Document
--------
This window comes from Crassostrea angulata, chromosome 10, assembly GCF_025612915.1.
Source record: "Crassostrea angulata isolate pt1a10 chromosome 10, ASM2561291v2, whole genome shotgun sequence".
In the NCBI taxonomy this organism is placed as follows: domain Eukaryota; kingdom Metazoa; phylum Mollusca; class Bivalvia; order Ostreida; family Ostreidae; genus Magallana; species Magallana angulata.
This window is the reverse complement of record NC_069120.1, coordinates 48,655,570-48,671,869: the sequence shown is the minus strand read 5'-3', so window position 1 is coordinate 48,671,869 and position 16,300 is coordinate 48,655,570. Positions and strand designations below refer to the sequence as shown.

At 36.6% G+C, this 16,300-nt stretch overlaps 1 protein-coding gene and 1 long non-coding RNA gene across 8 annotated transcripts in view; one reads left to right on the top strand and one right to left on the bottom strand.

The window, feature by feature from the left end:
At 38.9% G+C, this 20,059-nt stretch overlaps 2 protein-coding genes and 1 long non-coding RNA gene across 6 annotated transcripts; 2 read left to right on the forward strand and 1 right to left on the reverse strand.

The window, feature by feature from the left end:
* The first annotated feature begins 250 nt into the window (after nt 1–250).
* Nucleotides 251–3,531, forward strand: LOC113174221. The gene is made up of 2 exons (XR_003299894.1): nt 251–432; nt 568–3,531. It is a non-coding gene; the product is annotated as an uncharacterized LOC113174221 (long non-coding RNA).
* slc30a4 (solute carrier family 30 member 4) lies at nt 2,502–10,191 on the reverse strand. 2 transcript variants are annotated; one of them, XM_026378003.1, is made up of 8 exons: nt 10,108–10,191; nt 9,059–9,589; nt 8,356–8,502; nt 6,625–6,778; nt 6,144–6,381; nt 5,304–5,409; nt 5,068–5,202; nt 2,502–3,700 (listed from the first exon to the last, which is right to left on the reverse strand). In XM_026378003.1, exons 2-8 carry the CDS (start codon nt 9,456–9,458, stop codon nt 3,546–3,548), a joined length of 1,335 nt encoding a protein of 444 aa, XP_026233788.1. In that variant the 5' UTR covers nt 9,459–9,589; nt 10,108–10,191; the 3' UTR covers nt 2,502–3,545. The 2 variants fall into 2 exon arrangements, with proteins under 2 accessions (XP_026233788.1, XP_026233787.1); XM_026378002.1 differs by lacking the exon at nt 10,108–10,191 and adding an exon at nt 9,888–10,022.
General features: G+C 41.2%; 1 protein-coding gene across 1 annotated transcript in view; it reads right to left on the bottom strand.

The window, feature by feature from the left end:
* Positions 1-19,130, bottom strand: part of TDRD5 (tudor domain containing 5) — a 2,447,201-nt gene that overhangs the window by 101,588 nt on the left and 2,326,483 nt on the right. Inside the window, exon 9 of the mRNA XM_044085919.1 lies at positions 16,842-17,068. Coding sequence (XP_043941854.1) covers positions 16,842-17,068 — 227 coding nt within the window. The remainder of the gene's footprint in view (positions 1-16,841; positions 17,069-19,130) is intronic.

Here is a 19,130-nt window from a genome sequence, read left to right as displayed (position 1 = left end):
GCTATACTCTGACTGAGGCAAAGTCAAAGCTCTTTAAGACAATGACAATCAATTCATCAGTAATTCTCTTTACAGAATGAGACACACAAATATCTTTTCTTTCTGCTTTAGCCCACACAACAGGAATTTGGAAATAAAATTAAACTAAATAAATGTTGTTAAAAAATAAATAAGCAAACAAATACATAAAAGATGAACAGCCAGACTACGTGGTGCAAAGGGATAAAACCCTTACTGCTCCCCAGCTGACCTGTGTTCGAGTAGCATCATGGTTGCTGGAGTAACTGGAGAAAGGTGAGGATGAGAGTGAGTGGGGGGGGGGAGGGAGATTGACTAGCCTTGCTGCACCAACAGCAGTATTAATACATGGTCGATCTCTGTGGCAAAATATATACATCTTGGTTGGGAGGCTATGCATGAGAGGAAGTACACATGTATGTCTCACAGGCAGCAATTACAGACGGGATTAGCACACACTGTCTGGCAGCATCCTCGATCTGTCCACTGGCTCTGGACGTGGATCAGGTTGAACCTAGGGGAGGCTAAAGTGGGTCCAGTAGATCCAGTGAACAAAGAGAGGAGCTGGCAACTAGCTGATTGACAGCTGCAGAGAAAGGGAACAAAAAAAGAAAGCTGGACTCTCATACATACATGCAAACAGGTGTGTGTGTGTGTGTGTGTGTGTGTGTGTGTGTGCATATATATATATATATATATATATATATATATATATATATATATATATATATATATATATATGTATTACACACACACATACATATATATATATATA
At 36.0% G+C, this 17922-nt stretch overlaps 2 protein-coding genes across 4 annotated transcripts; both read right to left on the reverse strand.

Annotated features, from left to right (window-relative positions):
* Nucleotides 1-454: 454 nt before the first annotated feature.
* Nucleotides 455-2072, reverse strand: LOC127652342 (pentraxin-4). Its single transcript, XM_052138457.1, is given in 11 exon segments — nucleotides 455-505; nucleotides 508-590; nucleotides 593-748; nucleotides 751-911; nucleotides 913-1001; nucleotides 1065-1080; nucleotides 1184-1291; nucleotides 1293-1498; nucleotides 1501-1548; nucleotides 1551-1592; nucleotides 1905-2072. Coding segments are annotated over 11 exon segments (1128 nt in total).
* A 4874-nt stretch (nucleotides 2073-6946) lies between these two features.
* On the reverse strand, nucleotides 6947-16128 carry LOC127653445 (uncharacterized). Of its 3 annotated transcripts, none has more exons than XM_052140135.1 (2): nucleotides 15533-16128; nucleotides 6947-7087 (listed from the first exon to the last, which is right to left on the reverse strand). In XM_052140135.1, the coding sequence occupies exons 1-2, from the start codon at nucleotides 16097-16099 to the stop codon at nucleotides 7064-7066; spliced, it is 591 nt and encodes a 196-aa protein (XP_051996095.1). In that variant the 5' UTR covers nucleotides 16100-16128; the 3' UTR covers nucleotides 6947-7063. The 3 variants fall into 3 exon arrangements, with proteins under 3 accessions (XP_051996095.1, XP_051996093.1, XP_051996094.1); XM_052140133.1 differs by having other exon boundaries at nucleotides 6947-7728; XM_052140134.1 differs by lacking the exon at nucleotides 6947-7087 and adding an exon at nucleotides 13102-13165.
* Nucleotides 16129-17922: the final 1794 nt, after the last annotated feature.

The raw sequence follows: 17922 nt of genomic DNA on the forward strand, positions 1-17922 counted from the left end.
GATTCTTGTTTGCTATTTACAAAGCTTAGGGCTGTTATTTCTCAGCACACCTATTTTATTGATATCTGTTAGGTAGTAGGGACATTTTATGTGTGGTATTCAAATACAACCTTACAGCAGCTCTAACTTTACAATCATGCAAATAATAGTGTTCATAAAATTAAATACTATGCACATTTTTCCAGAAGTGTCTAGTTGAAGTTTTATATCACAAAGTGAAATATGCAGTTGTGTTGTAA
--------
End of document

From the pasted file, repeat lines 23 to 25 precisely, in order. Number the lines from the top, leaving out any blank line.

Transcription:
* Nucleotides 16129-17922: the final 1794 nt, after the last annotated feature.

The raw sequence follows: 17922 nt of genomic DNA on the forward strand, positions 1-17922 counted from the left end.
GATTCTTGTTTGCTATTTACAAAGCTTAGGGCTGTTATTTCTCAGCACACCTATTTTATTGATATCTGTTAGGTAGTAGGGACATTTTATGTGTGGTATTCAAATACAACCTTACAGCAGCTCTAACTTTACAATCATGCAAATAATAGTGTTCATAAAATTAAATACTATGCACATTTTTCCAGAAGTGTCTAGTTGAAGTTTTATATCACAAAGTGAAATATGCAGTTGTGTTGTAA